It’s time for a new kind of Doctor Who exhibition, where you can take part in the adventure (if you can find the nine-year old inside you)
There’s something I don’t understand. I had a Dalek plunger thrust in my face twice yesterday – once for real, and once as part of a 3D voyage through the time vortex – and the “virtual” plunger was by the far the freakier experience of the two. I would say scarier, but at my age, in my job, admitting to being scared by Daleks isn’t something to go public with. But staring into that 3D plunder was certainly, well, intimidating . Let’s just say that for the first time since I was a kid I could recall exactly why the ranting pepperpots seemed so scary.
Both the above plunger incidents took place at the new Doctor Who Experience which officially opens at Olympia 2 on Sunday. It’s a Doctor Who exhibition the like of which we’ve never seen before – bigger, shinier, more interactive – but at £20 a pop for adults it needs to be something special.
The big crowdpleaser, and reason to part with your money, will clearly be the walkthrough, a kind of mini- Doctor Who adventure with filmed snippets of Matt Smith ingeniously inserted along the way. From beginning to end it takes about 20 minutes, including a visit to a space museum, a daring step through the Crack (which opens up in front of you) a Dalek war, a flight in the TARDIS (with a moving floor bouncing you up and down – though not quite as violently as in the show), the previously mentioned 3D flight through the vortex and a few Stone Angels lurking in the shadows.
It’s unashamedly aimed at the kids (the Eleventh Doctor urges grown ups to let the kids take the controls of the TARDIS) but if you can go with the flow it’s a good laugh. And because it uses props from the actual series, even the most “grown-up” fans can treat it like an animated museum if pretending to fight Daleks is all a little too silly.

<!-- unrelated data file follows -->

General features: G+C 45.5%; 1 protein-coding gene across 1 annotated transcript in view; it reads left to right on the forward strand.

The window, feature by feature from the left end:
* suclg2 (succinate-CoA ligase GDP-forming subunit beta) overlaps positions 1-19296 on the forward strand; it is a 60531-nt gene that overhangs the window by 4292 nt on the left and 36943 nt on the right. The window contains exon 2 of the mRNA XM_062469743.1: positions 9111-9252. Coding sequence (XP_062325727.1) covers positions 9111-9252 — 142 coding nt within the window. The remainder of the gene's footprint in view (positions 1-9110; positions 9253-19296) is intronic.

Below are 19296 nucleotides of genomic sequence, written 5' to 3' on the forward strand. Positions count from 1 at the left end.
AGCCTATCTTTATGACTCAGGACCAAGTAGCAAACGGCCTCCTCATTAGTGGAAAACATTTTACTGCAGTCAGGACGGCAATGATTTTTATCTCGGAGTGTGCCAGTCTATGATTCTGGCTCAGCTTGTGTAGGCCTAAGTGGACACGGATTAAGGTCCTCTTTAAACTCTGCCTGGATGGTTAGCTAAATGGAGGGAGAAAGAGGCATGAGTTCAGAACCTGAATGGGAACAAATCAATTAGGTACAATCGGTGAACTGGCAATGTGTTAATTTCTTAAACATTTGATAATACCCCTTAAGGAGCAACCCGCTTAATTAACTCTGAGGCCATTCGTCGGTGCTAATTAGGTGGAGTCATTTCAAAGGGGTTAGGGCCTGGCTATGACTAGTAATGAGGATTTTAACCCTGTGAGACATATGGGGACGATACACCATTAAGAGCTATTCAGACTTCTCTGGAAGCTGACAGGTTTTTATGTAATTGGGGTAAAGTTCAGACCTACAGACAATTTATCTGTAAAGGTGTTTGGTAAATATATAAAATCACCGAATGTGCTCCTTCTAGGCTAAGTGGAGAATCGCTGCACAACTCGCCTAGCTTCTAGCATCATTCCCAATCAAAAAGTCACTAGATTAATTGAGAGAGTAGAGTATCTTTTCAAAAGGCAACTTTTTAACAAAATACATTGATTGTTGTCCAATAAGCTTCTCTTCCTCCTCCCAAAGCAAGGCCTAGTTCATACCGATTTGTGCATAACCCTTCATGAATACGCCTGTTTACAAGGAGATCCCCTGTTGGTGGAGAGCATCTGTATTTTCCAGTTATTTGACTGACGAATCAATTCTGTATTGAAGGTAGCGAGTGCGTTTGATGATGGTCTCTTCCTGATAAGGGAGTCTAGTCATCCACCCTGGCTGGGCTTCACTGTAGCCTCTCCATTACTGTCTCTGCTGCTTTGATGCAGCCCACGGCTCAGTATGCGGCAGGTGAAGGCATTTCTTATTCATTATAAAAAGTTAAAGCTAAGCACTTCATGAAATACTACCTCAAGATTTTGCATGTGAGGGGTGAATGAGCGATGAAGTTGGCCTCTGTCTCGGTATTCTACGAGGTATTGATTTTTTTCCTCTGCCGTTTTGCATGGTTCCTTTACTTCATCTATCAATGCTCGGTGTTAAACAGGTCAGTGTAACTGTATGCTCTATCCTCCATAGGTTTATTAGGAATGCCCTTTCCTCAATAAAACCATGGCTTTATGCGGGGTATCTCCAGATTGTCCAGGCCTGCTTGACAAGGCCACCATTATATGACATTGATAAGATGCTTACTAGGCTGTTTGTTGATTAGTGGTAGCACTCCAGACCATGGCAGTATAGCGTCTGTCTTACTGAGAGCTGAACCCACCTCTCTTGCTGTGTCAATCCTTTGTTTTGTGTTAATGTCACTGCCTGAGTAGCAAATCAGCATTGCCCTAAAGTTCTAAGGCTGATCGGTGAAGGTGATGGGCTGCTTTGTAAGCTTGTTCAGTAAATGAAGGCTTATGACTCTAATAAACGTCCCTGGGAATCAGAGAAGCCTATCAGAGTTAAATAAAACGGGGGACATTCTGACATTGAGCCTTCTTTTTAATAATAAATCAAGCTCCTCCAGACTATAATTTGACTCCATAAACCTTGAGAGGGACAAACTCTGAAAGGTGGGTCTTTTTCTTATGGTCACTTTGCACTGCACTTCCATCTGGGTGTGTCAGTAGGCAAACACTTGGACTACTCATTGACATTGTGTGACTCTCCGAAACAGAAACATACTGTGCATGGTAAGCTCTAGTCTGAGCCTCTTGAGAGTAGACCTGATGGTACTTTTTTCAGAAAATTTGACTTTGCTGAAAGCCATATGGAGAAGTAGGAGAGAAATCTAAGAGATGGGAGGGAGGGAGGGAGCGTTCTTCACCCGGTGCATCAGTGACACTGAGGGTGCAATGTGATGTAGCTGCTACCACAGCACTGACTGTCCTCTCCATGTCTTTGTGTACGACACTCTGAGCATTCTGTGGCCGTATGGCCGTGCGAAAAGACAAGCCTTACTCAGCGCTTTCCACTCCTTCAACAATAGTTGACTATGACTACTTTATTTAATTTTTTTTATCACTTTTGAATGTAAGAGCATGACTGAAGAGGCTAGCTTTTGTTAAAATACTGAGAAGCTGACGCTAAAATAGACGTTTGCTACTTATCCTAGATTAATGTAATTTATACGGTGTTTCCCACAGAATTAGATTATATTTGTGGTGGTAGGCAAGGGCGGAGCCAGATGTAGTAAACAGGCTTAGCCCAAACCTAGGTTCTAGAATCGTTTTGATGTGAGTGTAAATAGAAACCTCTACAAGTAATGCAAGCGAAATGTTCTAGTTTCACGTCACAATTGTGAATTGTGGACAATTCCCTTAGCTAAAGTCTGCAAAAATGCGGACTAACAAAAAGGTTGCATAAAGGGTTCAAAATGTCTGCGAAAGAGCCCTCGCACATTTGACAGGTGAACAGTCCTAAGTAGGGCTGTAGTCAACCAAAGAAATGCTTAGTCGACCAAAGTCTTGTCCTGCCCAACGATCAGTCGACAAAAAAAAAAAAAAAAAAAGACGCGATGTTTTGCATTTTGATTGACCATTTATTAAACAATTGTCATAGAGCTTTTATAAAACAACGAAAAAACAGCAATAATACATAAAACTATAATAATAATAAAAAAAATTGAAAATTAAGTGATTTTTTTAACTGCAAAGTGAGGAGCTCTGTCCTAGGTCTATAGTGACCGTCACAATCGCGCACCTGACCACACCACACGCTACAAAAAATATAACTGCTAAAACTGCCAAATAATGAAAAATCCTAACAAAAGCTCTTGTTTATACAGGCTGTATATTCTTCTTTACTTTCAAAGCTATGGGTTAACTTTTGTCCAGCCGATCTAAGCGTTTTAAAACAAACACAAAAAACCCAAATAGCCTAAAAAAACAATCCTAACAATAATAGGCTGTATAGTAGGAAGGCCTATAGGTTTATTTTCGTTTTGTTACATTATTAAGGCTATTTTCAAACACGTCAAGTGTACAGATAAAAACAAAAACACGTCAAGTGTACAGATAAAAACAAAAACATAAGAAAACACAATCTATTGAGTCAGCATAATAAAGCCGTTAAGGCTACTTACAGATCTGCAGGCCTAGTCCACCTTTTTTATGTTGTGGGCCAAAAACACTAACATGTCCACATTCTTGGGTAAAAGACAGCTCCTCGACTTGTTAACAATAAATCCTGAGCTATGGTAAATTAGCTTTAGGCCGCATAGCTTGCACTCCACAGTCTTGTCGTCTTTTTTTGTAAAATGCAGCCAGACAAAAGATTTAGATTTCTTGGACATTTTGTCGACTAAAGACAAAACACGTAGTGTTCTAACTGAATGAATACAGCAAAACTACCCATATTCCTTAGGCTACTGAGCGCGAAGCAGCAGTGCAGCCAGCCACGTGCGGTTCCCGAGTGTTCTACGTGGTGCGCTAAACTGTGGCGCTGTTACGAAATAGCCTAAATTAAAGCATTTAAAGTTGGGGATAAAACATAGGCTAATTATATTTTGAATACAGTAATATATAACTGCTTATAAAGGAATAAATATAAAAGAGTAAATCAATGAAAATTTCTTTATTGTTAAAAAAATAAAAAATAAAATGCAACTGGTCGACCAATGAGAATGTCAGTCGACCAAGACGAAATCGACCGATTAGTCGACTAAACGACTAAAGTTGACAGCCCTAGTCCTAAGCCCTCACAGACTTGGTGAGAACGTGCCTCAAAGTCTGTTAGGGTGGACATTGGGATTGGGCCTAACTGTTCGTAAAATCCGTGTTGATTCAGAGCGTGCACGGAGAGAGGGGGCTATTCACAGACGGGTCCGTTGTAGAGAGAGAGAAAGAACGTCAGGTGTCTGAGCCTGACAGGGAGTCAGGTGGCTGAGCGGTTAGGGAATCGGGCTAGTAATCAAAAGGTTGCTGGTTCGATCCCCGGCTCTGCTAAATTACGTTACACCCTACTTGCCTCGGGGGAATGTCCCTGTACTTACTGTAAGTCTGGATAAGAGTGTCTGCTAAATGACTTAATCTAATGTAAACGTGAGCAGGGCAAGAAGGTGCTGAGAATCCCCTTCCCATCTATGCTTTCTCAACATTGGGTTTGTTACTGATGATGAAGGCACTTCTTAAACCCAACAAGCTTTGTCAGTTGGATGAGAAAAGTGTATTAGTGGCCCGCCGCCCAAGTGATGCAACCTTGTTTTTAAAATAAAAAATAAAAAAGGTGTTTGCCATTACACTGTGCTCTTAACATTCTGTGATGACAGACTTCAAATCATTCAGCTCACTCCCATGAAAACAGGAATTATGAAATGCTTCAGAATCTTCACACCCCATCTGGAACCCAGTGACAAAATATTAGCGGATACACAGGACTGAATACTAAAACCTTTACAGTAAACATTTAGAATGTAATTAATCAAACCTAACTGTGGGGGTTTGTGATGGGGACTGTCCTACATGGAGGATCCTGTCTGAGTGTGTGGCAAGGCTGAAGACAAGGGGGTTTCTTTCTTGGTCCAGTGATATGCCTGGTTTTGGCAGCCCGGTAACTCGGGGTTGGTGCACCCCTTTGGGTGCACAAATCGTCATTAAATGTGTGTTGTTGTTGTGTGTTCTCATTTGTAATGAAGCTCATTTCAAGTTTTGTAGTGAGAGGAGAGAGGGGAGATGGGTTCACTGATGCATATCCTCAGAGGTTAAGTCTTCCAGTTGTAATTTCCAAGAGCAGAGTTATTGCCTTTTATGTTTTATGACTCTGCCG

The “live” visual effects, lighting and sound design are all impressive and atmospheric, especially the “trick” used to make the TARDIS materialise (part misdirection, part screens and lighting). However (at least on my visit) the lights could have been turned down a little further during the 3D section for greater impact (here’s where one of the organisers grumbles about health and safety) and the whole thing does feel just a tad too short – it needs one more element or location, or final twist. Definitely worth checking out, though.
Then it’s out into the display area, which oddly looks smaller on the inside than it does on the outside. This is mainly because a huge section of it is dominated by the Ninth/Tenth Doctor’s TARDIS set, which is vast (and which you can partially walk onto). You could fit the ’80s TARDIS set (which is huddled in the opposite corner) into its newer counterpart about 20 times.
But the remaining (limited) space is well used, with loads of renovated classic series monsters and costumes, monsters and props from the new show. And you can get surprisingly near all them for photo purposes. Let’s hope the polite “No Touching” signs do their job and they remain in such amazing condition.
There are also some fun interactive elements, including a “Learn how to walk like a monster” video workshop (with more than enough room to practice) and various sound effects and musical buttons to press and levers to pull. A special green screen photo area lets punters have their picture taken inside the Pandorica, among other things. There’s also a half-Dalek which kids can operate (yes, this was the other moment when I had a plunger thrust in my face). But again, it seems slightly smaller than you might expect. You’re in the café (which sadly doesn’t have a themed menu) before you realise it.
Maybe we’re just being spoiled. After all, it’s a quantum leap over previous Who exhibitions (and in a different reality altogether to the broom cupboard at Longleat). What’s there is great, no argument – the monsters have never looked more impressive up close, and the displays have been intelligently and appealing arranged – but you just can’t help wishing it was an experience that could have lasted a little bit longer.